• The safety syringe of the present invention is operated in the following manner: The user grips the syringe barrel 32 in a conventional manner, which is gripping the proximal end of the barrel with their index and middle fingers. The index and middle fingers naturally tend to align with the gripping surfaces 76 (FIG. 8-10). When gripping the syringe in this manner, the user's thumb will naturally be in convenient alignment with the thumb depression 110 molded into the top of the actuator cap 98 (FIG. 17). When the user is ready to make use of the safety syringe, the user presses against the depression 110 molded into the actuator cap 98 with their thumb, which causes the safety shield 28 to begin to move from the retracted position toward the extended position. As the safety shield 28 moves toward the extended position, the safety shield pushes against the ejection tabs 41 on the shipping safety cap 26 (FIG. 1). As the safety shield 28 moves from the retracted position to the extended position, the shipping safety cap 26 moves with it. When the shield 28 is fully in the extended position (FIGS. 4-6) it latches in place and cannot be retracted until the actuator cap 98 is again pressed, unlatching the shield 28 and allowing the return spring 32 to move the shield 28 back to the retracted position. With the safety shield 28 latched in the extended position the shipping safety cap 26 is no longer engaged with the needle assembly 40 and can be placed or allowed to fall into a waste container. Because the safety shield 28 simultaneously prevents access to the distal tip 38 of the needle cannula 36 and ejects the shipping safety cap 98 the user is never exposed to the sharp distal tip of the needle 36 while ejecting the safety cap 26.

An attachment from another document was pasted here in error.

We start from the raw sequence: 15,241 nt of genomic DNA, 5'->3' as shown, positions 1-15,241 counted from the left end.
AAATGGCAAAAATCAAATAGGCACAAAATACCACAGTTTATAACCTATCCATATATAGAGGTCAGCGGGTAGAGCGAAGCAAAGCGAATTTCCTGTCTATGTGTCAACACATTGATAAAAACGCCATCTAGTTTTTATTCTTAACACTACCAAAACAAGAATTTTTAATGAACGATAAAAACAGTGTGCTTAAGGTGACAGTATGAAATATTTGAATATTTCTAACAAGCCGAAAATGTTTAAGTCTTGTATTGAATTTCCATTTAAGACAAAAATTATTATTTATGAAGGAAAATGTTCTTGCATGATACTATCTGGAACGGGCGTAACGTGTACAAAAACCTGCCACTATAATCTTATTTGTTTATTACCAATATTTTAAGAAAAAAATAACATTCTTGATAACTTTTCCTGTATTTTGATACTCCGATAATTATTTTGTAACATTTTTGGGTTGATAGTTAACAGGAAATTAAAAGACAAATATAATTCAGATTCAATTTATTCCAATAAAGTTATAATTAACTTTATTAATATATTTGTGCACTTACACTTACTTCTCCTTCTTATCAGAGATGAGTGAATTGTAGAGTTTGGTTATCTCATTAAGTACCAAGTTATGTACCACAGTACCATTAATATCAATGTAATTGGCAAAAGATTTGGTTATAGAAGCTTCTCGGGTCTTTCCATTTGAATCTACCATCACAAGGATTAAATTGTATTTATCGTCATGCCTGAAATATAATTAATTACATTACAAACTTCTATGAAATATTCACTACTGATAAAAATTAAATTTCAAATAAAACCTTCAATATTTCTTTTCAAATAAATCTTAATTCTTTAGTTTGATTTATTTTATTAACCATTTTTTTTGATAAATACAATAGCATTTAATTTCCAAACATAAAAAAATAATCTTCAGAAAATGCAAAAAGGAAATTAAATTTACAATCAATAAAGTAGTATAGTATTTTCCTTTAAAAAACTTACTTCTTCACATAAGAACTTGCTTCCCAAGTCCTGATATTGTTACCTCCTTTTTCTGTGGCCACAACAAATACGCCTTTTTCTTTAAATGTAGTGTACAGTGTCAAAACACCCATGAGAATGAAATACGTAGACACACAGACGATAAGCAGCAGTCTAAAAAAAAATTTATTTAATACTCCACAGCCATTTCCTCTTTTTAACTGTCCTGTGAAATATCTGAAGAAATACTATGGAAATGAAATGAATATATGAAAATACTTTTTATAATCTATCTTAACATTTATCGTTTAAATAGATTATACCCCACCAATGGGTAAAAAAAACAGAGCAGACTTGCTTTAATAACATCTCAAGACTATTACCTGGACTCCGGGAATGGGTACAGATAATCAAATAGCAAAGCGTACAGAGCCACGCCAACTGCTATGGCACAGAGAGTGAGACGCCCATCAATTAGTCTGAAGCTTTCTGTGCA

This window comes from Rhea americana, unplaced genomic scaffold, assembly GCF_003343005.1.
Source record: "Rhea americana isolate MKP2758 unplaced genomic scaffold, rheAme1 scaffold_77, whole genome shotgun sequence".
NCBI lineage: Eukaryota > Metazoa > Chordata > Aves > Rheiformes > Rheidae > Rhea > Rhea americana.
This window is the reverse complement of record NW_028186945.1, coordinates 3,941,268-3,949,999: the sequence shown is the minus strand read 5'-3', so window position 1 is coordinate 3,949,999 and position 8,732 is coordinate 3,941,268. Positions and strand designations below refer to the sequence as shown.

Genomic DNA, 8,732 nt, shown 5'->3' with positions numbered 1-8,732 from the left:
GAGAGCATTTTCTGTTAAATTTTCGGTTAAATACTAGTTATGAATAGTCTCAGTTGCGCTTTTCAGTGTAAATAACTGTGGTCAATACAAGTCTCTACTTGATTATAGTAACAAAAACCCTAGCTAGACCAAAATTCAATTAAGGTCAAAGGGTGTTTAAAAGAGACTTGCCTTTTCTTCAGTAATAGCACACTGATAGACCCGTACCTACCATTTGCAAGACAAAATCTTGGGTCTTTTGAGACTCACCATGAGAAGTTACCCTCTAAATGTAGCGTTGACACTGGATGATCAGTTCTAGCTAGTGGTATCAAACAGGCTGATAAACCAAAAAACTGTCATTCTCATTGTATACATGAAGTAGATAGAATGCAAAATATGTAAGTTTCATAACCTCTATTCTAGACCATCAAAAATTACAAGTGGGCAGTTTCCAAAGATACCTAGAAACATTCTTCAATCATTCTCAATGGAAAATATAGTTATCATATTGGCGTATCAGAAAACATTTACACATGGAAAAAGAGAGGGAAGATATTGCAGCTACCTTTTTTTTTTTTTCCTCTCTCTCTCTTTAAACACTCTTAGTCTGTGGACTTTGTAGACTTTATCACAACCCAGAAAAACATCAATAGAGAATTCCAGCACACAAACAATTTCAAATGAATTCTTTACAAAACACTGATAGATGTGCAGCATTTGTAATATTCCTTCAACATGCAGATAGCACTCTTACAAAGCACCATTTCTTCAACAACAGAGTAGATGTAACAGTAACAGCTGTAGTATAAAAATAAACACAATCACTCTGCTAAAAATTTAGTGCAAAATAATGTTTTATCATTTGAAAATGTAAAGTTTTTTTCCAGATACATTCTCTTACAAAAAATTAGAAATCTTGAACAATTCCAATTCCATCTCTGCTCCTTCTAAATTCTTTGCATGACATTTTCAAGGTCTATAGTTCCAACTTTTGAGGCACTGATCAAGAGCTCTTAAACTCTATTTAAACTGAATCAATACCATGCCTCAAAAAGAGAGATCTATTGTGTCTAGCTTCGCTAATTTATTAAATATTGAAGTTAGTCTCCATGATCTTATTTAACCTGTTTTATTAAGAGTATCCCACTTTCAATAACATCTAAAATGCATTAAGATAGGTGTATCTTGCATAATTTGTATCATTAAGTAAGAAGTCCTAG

• Once the shipping cap 26 has been ejected and the safety shield 28 is latched in the extended position, the syringe can safely be transported within the workspace the healthcare worker is operating. Often at this point in a syringe's use medicine or fluid is drawn into the syringe in order to be injected into the patient. Often this fluid or medicine is stored in conventional container (not shown) with a membrane covering the top of the container. The membrane is usually designed to be easily penetrated by a needle cannula so that medicine can then be drawn into the syringe through the membrane by pulling the plunger 24 in the proximal direction. When the syringe is filled with the desired amount of fluid or medicine, the needle cannula is withdrawn from the container. With the present invention when the user has the conventional medicine container in place and is ready to press the needle cannula 36 into the permeable membrane of the medicine container the safety shield 28 can then be easily released from the extended position and allowed to return to the retracted position by once again pressing the actuator cap 98 which in turn unlatches the safety shield 28 allowing the return spring 32 to return the shield 28 to the retracted position. Once the syringe is filled with the desired amount of fluid or medicine the safety shield 28 is once again latched into the extended position by pushing the actuator cap 98 until the mechanism once again latches in the extended position. With the safety shield 28 latched into the extended position the syringe assembly may once again be safely transported within the workspace. When the syringe is ready and in position to make an injection or aspiration procedure on the patient the safety shield 28 is once again set in the retracted position by pressing the actuator cap 98 thus unlatching the safety shield 28. When the injection or aspiration is complete the user once again latches the safety shield 28 into the extended position by pressing the actuator cap 98. Once the syringe is again latched into the extended position the syringe can be safely transported within the workspace or transported longer distances such as to a separate laboratory. If the user is completely finished with the syringe the actuator cap 98 can be pressed beyond its normal travel and permanently locked into the extended position (FIG. 20J). With the syringe's safety shield 28 permanently locked into the extended position the syringe cannot be reused and can be disposed of. It is important to note that each time the safety shield 28 is moved from the extended or retracted position the user does not have to use a second hand or reposition the hand which is operating the syringe.